In Sogol's case it was after the car accident. The TV company had paid a lot of money to hush the thing up. This was, after all, right in the middle of filming the episode that was going to be next year's ratings triumph. Only Mr. Punch could repair the damage that Sogol had suffered in the crash; only Mr. Punch could reconstruct his monstrously burnt face in time.
Sogol coked up to the eyeballs, driving a sports car, a bottle of scotch with just a dribble left in it lying beside him on the passenger seat, and a hairpin bend on the hillside road ... leaving behind some woman ... who meant nothing to him ...
Three days ago. Strange to think it had only been less than a week.
The interiors of the dismal buildings are not homes. They contain no dwellings. Inside one would find a series of strange rooms cluttered with all manner of what appears to be junk: pot plants, framed pictures, coat stands, mounds of clothes and painted backdrops.
"You cannot leave," Mr. Punch had told him in a letter passed to Sogol, "until your treatment is complete. You must follow my instructions in each and every detail. If you fail to do so I cannot be held responsible for what might happen to your face."
Sogol had groaned at this statement and crumpled the letter in his hands. He was desperate to leave this anonymous ghetto in a town whose name he could not even recall. God knows in the past he had spent time in enough sleazy hotels in pursuit of fame, playing bit parts where he might be called to the set at any moment in order to wander in front of the cameras and utter a line or two of dialogue. But that was before he had struck it big, before his face was known to everyone he met, before he'd graced the cover of gossip magazines, before interviews with him were sought by all the TV chat-show hosts.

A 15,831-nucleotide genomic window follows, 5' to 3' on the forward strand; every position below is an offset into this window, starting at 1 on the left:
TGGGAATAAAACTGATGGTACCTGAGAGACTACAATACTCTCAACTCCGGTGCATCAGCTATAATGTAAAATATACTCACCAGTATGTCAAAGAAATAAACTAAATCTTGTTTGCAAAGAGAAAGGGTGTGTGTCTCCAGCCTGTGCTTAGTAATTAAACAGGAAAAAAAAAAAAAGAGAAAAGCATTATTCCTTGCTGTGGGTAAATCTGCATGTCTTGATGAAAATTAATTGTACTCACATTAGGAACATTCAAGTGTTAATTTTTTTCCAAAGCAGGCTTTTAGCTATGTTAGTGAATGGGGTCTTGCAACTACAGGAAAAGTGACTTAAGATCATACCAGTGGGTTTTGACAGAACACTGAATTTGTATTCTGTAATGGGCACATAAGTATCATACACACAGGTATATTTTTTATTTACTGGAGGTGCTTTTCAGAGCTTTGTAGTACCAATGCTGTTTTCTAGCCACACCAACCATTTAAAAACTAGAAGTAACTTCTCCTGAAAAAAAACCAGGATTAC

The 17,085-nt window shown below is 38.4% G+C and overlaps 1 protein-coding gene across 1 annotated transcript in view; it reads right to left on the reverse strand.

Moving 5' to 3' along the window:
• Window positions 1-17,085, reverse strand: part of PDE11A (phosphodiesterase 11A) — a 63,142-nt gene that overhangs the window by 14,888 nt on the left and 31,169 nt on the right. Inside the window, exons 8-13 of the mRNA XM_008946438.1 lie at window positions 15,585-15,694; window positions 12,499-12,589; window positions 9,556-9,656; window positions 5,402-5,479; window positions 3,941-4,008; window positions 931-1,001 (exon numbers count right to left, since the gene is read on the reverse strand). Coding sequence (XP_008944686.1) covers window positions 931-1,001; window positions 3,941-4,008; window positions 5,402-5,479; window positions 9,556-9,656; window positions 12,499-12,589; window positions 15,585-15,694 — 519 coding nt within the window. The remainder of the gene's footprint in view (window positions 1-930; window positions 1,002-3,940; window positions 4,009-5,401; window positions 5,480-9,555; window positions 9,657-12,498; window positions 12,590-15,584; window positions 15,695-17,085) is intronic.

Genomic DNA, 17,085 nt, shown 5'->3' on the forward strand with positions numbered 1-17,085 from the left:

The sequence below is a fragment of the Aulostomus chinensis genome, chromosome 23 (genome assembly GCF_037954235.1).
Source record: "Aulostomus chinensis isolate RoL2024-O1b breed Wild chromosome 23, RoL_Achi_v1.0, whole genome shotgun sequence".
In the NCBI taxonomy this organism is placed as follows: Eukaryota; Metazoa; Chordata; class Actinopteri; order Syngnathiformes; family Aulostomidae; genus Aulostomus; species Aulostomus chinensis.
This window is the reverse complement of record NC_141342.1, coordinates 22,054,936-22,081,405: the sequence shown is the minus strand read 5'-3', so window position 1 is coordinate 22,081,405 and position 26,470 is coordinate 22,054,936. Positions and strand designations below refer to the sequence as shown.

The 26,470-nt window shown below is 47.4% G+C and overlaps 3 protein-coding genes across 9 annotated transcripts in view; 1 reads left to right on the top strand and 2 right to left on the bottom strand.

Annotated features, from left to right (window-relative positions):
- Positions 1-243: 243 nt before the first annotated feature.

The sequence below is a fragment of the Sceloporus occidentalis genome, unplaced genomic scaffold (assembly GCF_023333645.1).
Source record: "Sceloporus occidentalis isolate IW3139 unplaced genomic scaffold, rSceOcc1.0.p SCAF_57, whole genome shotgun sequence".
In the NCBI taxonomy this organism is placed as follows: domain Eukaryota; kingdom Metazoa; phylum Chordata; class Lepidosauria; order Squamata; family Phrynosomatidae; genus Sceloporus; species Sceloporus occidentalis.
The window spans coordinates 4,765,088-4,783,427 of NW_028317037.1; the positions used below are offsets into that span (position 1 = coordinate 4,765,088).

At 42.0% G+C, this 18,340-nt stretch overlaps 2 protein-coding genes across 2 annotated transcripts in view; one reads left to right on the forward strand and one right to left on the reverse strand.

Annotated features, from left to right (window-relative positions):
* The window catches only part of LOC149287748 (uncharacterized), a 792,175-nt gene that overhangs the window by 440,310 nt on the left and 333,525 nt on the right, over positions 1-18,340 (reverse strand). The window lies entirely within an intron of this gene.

But if he left now people would turn their heads in horror, not in awed recognition, as he passed them by. A man with a cracked face. A freak. A refugee from a sideshow who happened to bear a passing resemblance to a famous TV soap opera star.
Sogol, winner of three prestigious awards for best leading male role, one of the most highly paid actors on television, a man whom the public adored, a man who was witty, charming and handsome. Handsome above all, but now reduced to this intolerable, pitiful state of existence.
There are dusty corridors within the structures of immense industrial estate. Faded TV schedules are pinned to the walls. The same programmes are broadcast at the same time day after day, night after night. The same films, the same episodes of soap operas, the same documentaries, the same panel games and quiz shows. In the photos accompanying the text all the celebrities wear fixed smiles. Their eyes are open too wide as if they regard the camera with fear.
Sogol made his way along the passageway outside his room. At the end was the payphone that he was permitted to use. Mr. Punch had banned mobile phones from his clinic. He confiscated them from patients as soon as they were admitted.